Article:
Voting is nearly over in Macedonia's first parliamentary election since last year's rebellion by ethnic Albanians, who comprise up to a third of the population.
In the Albanian areas around Skopje and in Tetovo turnout was very high. There were long lines outside of polling stations, with many people having to wait an hour or more to vote.
Zoran Taneski, spokesman for the electoral commission, says with two hours of voting time remaining, there have been relatively few violent incidents. Mr. Taneski told reporters that 56-percent of the voters had thus far cast their ballots, including high percentages for Kratovo, Kriva Palanka, Stumica and Deva.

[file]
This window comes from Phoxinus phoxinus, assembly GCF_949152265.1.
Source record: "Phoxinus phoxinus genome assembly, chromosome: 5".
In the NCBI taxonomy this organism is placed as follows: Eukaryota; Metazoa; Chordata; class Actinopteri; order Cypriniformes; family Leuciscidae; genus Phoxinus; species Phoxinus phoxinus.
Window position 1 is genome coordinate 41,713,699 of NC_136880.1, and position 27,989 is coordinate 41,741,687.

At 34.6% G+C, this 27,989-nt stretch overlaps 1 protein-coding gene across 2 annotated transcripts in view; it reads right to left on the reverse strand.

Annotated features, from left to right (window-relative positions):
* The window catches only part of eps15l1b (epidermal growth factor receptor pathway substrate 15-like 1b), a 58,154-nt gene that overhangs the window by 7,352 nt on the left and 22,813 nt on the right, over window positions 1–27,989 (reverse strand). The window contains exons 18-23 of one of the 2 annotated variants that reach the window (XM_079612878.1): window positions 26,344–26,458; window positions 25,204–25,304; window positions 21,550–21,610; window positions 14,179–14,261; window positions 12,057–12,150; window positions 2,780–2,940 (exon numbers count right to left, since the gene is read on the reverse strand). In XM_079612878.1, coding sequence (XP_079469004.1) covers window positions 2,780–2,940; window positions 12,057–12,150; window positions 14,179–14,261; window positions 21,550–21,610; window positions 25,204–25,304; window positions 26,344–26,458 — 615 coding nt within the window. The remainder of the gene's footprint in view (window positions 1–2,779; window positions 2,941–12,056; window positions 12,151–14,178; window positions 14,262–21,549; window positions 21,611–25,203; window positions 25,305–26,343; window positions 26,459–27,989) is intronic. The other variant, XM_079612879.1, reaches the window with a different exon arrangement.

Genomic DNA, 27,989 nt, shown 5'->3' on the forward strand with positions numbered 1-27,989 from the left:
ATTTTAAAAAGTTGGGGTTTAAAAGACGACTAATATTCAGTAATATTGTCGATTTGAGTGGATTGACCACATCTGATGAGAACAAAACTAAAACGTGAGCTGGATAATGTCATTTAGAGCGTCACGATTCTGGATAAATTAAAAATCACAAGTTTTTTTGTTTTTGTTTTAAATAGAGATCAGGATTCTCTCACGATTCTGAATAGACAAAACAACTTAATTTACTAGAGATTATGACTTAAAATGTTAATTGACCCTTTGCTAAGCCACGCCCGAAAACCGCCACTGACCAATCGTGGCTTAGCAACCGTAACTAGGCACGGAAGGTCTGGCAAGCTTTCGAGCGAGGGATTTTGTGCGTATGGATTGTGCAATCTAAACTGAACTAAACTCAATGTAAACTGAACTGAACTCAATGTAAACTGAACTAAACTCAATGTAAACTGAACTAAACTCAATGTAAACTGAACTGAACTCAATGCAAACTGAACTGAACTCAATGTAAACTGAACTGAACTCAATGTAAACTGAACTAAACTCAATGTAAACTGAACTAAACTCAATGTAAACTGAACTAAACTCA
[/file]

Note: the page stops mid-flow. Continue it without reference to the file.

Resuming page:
Good weather encouraged a strong turnout. But tension was high, particularly in Albanian areas.
The stakes are considerable, with no single party likely to win a majority in the 120-seat parliament.
Macedonian parties will need to form a coalition with Albanians in order to form a government. The election is a key test of last year's peace accord mediated by the United States and the European Union.
With two hours of voting remaining, one head of an international observer group said there had been fewer irregularities than expected.